“Peter Lipman-Wulf, the refugee German sculptor, owes to Hitler his best schooling – 10 years of artistic achievement in France. He has proved his creative ability in wood, in ceramic, in bronze and in stone. His portrait busts (like that of Pablo Casals) are not merely striking outward resemblances, but also profound studies of the character of each subject.”
Emil Ludwig in “Freies Volk”
Bern, Switzerland, June 21, 1947
“Your Faust illustrations have interested me a great deal … the witches Sabbath drawings are very powerful … young Goethe would in all likelihood have appreciated and acknowledged them. With gratitude, Your devoted (signed) Thomas Mann.”
Letter from Thomas Mann to Peter Lipman-Wulf
December 14, 1946
“… but down among the weeds were many fresh, playful sprouts … Peter Lipman-Wulf’s Horse and Man looked as if it had been made for fun from the contents of a carpenter’s barrel. Despite its casual air, it was tense and as lightly constructed as anything in the show.”
Time Magazine, “Signs of Spring: Whitney Annual” April 17, 1950
“What strikes me the most strongly when looking at these sculptures is the struggle between the two tendencies of our times, the abstract and the figurative, which runs through his work as leitmotiv … it is in the works of such artists as Peter Lipman-Wulf that this conflict is brought out into the open with stupefying candor.”
Hans Sahl in German-American Review, February-March, 1958.
“We have just received the stunning Joseph and his Brothers with text and engravings by Peter Lipman-Wulf for the permanent collection of Syracuse University. It is an important donation.
“Mr. Peter Lipman-Wulf is a great artist and his work reflects his unique talent, combining philosophical and literary ideas with artistic imagination and technical proficiency of the highest quality.”
Letter from Professor Lawrence Schmeckebier, Dean, School of Art, Syracuse University to Paul and Marianne Gourary on December 21, 1966
“Lipman-Wulf’s ceramics have an individuality besides great imagination that makes them particularly attractive to this viewer and in many instances finer that those of dear Picasso.”
Jeanne Paris, Long Island Press, June 21, 1970
“The German-born, Berlin-trained artist combines both European and American elements in his work … Lipman-Wulf’s works of the ‘50s has an aggressive, even brutal, power. Torn shapes evoke an elemental sense of drama.”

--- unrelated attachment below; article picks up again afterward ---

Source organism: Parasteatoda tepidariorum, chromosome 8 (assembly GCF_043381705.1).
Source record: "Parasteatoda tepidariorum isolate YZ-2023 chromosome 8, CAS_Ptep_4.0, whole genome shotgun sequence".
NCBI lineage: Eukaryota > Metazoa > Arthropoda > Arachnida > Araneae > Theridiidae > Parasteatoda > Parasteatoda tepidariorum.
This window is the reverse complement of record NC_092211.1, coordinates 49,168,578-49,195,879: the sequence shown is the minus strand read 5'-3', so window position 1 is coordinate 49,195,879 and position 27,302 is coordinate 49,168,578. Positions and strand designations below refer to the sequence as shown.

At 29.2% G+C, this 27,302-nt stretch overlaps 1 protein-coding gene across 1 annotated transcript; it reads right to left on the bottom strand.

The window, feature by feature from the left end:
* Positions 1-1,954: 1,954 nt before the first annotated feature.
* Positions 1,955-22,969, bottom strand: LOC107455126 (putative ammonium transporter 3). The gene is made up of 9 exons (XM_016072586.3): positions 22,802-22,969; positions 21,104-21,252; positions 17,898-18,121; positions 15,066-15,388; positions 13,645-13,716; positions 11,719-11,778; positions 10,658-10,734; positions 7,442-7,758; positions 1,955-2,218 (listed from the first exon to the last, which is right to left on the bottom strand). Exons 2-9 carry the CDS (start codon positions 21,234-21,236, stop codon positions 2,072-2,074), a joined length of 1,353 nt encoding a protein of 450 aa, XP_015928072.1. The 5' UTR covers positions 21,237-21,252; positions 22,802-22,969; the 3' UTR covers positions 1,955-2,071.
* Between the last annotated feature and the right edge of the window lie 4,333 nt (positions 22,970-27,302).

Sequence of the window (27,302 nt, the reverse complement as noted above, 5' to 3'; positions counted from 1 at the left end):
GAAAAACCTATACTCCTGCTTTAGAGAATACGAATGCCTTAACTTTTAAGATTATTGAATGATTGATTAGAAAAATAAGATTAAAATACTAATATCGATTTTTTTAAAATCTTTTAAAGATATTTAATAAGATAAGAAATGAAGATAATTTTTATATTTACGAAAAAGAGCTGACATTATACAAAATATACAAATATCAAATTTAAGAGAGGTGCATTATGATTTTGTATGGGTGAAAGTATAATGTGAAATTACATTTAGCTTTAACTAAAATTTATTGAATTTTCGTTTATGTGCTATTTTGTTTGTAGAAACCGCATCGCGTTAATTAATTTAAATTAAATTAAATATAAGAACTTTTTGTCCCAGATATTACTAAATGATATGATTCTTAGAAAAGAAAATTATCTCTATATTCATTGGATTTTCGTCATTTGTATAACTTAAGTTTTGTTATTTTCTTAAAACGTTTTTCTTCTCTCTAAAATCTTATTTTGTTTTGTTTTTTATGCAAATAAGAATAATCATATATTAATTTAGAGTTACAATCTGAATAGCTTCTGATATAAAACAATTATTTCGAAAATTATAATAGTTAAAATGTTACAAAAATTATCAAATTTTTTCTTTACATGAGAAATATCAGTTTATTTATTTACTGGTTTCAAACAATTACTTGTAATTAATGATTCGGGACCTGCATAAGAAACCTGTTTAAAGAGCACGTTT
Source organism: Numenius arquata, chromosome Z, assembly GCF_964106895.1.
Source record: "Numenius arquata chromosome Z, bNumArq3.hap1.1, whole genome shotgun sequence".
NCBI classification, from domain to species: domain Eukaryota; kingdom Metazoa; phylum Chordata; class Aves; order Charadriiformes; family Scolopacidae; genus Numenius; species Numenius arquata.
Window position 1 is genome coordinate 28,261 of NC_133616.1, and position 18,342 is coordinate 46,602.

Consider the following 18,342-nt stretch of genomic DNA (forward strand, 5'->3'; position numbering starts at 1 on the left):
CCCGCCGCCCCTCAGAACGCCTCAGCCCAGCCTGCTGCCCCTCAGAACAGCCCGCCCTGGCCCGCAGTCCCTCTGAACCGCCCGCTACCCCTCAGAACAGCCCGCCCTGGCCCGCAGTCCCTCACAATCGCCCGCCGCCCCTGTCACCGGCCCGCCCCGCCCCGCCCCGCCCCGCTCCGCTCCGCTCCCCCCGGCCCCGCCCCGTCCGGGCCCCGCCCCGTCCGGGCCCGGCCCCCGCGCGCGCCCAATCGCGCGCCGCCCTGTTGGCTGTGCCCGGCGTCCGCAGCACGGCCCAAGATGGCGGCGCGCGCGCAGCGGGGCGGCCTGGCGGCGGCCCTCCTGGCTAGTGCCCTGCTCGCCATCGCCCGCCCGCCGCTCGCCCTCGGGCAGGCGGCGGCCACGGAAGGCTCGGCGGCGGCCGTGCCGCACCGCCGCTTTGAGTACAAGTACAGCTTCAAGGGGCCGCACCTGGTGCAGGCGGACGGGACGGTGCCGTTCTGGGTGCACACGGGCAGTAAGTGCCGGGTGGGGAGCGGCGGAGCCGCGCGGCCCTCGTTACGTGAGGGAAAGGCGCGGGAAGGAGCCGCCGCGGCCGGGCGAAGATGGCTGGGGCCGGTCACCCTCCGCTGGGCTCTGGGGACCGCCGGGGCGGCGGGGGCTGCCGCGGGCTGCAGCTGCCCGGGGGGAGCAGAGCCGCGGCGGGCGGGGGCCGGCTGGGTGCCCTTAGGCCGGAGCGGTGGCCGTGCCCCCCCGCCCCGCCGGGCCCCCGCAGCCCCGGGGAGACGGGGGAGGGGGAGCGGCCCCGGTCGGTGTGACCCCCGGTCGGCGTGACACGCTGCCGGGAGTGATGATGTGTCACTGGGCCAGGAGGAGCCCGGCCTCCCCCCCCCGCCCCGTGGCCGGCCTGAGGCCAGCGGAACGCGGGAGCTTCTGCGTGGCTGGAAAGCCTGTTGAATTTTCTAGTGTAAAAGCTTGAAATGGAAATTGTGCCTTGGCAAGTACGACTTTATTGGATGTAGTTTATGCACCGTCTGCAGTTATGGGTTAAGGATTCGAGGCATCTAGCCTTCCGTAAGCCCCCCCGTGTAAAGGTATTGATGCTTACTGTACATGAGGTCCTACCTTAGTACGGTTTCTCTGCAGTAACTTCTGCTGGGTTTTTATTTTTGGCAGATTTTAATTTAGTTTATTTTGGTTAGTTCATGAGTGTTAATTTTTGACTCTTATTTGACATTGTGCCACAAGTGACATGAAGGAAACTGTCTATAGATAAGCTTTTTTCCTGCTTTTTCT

Malcolm Preston, Newsday, September 1975
“For Peter Lipman-Wulf, the pre-eminent concerns are human suffering and human love. In his drawings and graphic work, he has achieved a balance between the two.”
Faith Paulette Dreher,
Curator, Widener College Museum, Chester, Pennsylvania, March 1979
“Peter Lipman-Wulf is primarily a sculptor, and thinks in terms of three-dimensional space and design; space, and form’s interaction with space, are his most emphatic concerns technically. The viewer will marvel at the catholicity of emotional moods of Lipman-Wulf’s religious iconography. Having lived through the horrors of world wars and much personal suffering, Peter Lipman-Wulf has grown and grown as a person and as an artist, so that he is creating more and more affirmative images in his old age, much the way Verdi did with Falstaff, or Thomas Mann did with Felix Krull.”
R. Daniel Evans, Exhibition Catalogue,
Widener College Museum, 1980.
“David Playing the Harp – a large, imposing piece, is almost totemic in its stark, roughly hewn and abstracted components. This aggressive, yet sensitive and suggestive, employment of wood is one of the artist’s outstanding achievements.”
The New York Times, August 5, 1979
“Unlike those artists who strive for the faithful simulations of natural form, Peter Lipman-Wulf seeks to express the inner forces that motivate and amplify human existence. Except to a necessary extent in portraiture, his sculpture does not deal with outward appearance, but rather makes tangible the underlying energies of creative life.
“Nowhere is this essentially expressionistic preoccupation more evident than in Lipman-Wulf’s sculptures on the themes of music, dance and love. It is through these works that we may trace his development, growth and progress from his student days in Berlin, through his career in Europe and emigration to the United States, as far as his most recent pieces.”
Peter Lipman-Wulf: An Appreciation
Guest Curator, Queens Museum, NY, February, 1980